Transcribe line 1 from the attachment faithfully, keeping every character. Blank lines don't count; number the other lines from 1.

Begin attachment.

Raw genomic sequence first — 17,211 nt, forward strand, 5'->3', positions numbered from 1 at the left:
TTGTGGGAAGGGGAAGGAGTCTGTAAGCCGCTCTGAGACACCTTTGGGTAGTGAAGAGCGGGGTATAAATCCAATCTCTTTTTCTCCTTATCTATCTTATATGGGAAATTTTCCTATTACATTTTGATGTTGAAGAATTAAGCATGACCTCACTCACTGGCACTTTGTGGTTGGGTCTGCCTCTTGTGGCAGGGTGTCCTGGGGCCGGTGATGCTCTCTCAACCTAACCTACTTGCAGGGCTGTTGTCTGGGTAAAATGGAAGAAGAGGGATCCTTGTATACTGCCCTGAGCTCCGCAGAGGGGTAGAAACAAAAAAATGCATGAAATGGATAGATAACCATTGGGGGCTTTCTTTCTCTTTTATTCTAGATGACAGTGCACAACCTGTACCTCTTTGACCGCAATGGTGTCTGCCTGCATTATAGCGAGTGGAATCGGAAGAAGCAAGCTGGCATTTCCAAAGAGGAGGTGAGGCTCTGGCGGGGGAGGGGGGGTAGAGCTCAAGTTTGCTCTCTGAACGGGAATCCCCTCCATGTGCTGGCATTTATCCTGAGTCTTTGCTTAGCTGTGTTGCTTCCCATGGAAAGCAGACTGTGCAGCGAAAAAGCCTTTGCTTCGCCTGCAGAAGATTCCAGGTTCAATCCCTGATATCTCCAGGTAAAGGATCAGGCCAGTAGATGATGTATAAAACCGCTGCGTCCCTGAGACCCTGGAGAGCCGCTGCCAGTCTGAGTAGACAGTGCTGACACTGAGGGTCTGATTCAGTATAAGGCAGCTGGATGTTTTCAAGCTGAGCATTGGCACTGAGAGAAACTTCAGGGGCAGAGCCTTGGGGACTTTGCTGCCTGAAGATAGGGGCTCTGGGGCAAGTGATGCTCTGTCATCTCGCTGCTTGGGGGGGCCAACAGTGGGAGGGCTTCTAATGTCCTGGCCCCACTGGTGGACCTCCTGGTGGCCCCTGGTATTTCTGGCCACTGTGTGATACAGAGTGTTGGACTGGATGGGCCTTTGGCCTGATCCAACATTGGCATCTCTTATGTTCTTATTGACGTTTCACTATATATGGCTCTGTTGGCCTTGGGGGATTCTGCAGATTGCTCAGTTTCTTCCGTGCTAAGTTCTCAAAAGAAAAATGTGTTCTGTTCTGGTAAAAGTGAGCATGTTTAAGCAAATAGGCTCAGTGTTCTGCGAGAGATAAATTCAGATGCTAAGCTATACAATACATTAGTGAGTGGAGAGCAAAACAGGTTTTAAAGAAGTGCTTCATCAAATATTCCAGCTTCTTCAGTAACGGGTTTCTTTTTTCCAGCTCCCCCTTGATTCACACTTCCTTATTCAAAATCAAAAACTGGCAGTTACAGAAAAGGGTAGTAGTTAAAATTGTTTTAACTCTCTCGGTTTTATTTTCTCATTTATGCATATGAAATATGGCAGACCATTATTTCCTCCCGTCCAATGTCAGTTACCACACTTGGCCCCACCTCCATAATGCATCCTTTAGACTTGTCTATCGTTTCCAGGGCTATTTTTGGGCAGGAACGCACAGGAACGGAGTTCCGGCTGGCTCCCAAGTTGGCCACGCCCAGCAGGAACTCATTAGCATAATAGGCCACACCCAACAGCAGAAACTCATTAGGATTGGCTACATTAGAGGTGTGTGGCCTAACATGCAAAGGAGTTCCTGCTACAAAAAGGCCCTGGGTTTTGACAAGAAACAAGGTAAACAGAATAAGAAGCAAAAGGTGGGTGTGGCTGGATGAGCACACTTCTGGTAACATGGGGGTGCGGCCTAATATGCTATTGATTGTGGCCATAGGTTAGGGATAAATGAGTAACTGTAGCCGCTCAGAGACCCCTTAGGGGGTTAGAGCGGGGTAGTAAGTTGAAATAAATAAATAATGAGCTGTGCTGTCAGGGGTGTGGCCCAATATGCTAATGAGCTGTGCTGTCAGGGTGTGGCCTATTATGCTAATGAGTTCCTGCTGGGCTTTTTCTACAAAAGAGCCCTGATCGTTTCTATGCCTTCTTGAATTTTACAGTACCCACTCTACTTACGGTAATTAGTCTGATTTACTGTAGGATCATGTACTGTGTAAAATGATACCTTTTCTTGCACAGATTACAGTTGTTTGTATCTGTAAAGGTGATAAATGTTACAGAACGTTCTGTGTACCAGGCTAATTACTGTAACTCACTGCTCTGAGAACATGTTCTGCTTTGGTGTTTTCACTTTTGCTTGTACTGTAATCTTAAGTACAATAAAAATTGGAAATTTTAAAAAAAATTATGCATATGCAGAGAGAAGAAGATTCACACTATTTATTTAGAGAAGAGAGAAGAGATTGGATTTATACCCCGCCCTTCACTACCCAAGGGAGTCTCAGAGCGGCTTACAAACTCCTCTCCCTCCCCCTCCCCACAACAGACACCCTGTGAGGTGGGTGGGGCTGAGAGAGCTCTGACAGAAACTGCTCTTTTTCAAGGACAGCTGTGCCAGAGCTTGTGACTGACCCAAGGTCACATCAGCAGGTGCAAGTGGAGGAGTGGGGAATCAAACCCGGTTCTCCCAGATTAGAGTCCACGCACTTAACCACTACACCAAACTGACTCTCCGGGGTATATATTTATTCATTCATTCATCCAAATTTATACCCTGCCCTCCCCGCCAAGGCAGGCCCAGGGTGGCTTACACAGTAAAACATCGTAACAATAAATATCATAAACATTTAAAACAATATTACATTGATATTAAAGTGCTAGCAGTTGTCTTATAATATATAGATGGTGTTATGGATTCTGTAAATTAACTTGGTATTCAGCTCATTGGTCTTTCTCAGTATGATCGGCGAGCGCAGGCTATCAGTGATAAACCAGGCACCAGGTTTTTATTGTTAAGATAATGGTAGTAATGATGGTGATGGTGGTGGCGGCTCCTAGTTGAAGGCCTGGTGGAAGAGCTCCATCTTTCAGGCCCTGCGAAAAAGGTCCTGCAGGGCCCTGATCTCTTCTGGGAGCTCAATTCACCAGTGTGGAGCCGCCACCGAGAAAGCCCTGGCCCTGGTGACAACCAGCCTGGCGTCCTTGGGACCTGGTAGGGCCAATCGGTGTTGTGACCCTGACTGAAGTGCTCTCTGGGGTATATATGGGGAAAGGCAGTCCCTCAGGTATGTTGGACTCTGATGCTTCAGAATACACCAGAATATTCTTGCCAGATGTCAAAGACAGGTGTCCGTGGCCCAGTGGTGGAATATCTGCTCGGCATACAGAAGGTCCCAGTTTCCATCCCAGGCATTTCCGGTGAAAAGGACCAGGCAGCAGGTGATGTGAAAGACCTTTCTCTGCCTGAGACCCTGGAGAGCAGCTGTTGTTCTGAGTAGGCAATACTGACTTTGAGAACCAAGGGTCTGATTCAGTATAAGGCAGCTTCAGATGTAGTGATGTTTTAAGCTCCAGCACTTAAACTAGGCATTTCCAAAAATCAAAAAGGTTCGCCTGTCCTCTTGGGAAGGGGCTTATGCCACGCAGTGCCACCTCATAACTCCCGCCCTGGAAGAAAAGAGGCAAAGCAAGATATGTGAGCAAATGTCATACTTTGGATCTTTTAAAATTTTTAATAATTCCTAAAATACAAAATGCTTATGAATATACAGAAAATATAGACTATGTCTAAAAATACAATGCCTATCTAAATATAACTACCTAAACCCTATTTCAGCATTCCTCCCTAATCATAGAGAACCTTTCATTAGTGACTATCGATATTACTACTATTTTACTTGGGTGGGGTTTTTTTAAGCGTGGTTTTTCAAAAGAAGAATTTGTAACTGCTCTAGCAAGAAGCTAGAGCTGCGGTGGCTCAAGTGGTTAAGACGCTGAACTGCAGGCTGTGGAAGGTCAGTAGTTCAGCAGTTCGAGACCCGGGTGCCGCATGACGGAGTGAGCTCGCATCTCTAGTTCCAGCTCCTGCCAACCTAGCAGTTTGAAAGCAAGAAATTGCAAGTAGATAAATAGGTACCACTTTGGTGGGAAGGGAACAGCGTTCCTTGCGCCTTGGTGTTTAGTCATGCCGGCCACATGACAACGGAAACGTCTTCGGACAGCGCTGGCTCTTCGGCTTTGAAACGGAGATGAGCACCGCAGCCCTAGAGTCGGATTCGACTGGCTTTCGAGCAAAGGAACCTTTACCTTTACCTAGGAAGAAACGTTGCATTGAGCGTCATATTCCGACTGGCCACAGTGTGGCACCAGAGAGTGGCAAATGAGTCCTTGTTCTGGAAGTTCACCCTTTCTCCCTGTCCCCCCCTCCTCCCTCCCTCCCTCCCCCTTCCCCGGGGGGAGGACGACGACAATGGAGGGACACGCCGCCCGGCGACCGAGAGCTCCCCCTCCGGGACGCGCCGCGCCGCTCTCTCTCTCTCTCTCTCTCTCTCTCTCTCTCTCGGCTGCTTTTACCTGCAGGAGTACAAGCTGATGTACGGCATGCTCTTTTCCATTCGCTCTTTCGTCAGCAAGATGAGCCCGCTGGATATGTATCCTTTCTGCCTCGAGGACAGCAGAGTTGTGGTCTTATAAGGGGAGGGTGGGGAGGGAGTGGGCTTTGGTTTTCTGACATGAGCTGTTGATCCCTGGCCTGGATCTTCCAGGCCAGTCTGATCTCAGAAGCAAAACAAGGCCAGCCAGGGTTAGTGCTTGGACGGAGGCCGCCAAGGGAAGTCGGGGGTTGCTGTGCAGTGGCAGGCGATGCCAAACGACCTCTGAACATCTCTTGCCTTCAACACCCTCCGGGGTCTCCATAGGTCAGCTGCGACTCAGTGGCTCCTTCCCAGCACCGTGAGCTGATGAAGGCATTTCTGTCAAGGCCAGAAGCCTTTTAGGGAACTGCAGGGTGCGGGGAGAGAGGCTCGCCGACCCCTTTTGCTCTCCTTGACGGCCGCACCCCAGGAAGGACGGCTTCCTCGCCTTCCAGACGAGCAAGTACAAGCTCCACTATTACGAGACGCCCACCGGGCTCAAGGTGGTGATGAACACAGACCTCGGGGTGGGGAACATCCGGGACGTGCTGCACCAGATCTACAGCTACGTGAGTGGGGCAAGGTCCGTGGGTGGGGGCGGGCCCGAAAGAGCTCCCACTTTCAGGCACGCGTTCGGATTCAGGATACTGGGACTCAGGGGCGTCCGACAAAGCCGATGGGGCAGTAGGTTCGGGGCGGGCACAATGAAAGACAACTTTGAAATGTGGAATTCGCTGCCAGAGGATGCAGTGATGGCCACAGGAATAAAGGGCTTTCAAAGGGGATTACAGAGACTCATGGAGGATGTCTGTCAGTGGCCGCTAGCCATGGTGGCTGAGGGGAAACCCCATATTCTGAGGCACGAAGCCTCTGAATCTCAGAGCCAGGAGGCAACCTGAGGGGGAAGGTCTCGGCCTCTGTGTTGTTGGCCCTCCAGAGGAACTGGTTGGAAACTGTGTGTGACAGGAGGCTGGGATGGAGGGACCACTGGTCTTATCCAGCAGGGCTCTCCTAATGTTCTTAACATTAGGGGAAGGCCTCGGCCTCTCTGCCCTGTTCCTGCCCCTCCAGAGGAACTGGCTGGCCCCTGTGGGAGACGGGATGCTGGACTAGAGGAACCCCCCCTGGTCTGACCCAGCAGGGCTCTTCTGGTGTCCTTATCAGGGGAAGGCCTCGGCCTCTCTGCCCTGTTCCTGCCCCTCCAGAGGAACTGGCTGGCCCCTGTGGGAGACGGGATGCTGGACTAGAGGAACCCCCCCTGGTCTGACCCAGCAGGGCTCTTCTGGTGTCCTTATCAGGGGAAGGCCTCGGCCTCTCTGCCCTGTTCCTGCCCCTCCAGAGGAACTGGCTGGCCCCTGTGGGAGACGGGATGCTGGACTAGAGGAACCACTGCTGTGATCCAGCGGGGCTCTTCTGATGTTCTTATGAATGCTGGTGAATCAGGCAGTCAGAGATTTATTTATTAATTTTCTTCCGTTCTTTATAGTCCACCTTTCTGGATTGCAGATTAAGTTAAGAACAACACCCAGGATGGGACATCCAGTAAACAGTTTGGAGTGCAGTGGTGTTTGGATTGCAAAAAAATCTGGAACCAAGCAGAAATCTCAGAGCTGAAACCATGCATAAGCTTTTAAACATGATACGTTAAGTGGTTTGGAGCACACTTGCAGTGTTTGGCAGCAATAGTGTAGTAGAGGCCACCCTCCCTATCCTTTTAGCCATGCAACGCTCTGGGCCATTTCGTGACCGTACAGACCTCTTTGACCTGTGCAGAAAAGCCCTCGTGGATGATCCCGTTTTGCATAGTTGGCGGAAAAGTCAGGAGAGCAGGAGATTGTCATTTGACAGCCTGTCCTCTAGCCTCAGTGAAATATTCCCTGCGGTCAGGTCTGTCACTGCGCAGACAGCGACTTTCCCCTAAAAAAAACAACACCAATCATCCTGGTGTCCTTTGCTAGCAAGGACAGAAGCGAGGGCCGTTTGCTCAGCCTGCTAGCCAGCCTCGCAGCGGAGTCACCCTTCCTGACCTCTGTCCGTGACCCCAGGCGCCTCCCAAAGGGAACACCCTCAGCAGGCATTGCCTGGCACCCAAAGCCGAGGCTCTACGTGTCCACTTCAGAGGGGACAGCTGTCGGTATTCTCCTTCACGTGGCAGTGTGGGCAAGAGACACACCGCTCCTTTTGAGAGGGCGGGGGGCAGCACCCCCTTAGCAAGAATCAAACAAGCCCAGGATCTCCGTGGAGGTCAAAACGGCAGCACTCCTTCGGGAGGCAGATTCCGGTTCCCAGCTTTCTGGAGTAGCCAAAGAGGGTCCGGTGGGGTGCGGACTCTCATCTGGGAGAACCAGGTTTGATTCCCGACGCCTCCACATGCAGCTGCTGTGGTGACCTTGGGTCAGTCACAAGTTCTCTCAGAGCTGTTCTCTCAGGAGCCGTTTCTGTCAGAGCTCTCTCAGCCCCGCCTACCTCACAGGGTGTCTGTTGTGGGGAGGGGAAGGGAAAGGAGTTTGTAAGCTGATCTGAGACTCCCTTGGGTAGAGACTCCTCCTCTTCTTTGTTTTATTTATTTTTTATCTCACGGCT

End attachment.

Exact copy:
Raw genomic sequence first — 17,211 nt, forward strand, 5'->3', positions numbered from 1 at the left: